Huynh, H., & Barton, K. E. (2006). Performance of students with disabilities under regular and oral administrations of a high-stakes reading examination . Applied Measurement in Education , 19 (1), 21–39. https://doi.org/10.1207/s15324818ame1901_2
Huynh, H., & Barton, K. E. (2006). Performance of students with disabilities under regular and oral administrations of a high-stakes reading examination. Applied Measurement in Education, 19(1), 21–39. https://doi.org/10.1207/s15324818ame1901_2
Three versions of oral delivery were collapsed into one condition termed "oral administration": oral delivery through audiotape (recorded human voice) presented by test administrator, recorded delivery operated by test-takers, and oral delivery/read aloud by test administrator.
Students in grade 11 participated from across South Carolina (U.S.), including students with and without disabilities who had taken the Pre-SAT in 2000. Of the total of 3,844 students with disabilities, four disability categories were predominant (about 98% of sample): learning disabilities (76%), physical disabilities (8%), intellectual disabilities (8%), and emotional-behavioral disabilities (6%). The remaining two percent included: speech/language impairment (n=72), hearing impairment (n=65), visual impairment (n=39), multiple disabilities (n=67), and no data available (n=41).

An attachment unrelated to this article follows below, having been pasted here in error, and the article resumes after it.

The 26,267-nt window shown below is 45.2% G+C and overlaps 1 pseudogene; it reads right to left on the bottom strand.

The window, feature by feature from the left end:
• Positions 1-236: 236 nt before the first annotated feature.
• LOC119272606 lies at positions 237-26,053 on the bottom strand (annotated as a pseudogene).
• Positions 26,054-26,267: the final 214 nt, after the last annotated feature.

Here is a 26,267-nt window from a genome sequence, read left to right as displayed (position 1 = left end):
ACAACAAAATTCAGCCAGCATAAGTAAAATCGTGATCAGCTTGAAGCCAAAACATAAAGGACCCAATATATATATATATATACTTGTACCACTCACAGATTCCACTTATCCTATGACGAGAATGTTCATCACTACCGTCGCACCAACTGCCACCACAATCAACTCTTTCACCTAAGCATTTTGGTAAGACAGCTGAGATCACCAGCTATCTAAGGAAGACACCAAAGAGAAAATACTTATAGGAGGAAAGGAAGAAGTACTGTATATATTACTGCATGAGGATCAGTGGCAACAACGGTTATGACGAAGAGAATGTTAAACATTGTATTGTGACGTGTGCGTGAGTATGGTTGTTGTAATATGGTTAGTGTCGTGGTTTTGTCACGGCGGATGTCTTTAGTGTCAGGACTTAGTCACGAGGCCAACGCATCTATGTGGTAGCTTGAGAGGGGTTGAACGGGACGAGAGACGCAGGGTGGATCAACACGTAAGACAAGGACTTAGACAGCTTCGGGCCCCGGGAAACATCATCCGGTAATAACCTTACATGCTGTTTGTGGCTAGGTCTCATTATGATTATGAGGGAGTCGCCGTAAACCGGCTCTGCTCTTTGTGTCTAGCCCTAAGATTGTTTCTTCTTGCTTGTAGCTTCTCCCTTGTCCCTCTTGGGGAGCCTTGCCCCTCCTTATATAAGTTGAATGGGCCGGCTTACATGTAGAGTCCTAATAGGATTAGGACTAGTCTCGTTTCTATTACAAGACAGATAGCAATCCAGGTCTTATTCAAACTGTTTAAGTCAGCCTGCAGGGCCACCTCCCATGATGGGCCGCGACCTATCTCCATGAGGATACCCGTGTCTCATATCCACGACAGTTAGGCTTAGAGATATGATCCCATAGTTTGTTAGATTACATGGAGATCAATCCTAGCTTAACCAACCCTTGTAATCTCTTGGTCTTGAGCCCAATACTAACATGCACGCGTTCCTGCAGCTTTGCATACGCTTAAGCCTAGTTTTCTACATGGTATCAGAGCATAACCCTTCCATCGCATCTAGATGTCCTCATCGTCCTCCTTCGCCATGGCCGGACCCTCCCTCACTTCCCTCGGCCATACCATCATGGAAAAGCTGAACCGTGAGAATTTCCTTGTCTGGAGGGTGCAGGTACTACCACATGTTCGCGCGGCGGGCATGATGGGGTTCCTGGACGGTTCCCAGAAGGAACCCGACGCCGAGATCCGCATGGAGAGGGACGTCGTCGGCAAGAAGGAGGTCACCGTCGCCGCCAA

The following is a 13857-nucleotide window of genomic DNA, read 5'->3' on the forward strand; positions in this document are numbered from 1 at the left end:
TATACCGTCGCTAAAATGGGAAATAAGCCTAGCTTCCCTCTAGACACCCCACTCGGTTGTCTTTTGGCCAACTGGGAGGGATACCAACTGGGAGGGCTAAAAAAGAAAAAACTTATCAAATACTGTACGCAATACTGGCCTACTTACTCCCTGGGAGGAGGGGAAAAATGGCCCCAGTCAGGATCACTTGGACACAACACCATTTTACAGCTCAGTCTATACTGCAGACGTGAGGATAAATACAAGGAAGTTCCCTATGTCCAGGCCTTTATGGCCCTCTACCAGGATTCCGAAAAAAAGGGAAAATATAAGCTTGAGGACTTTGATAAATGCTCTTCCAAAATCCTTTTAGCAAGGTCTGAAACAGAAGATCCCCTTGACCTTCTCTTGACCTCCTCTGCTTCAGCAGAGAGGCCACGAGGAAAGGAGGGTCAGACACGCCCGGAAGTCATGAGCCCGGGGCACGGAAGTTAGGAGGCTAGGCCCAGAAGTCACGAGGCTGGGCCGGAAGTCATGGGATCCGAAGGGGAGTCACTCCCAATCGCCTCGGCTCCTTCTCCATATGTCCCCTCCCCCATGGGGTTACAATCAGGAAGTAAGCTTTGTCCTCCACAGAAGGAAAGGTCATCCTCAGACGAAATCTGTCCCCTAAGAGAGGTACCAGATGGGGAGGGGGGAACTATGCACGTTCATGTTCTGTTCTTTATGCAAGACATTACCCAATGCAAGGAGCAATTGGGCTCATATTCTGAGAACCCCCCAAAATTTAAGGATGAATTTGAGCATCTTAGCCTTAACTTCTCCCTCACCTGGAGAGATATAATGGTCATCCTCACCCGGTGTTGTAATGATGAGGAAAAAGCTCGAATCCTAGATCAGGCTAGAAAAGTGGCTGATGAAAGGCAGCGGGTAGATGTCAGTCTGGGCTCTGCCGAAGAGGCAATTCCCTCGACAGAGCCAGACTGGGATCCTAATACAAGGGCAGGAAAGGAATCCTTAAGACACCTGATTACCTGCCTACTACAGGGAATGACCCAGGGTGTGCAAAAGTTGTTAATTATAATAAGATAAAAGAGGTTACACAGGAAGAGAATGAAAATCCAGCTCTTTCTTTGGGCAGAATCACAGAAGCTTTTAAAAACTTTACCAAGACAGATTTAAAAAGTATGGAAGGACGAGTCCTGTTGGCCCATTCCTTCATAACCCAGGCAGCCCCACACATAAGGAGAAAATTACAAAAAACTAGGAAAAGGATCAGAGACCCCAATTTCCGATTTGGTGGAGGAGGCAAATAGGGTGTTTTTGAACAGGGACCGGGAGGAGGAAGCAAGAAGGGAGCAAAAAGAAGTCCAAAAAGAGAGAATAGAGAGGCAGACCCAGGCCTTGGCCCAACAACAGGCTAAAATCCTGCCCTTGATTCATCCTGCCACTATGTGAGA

Investigating the effect of oral administration on test structure and student performance, the researchers analyzed extant data, scores on the reading test of the South Carolina High School Exit Examination (HSEE).
Results indicated that the internal structure of the HSEE test remained stable across three student groups (students with disabilities-oral administration, students with disabilities-standard administration, students without disabilities-standard administration). In addition, it was concluded that oral administration accommodations served to level the playing field for students whose disabilities were presumably severe enough to require oral accommodations. Limitations of the study were reported, and future research possibilities were suggested.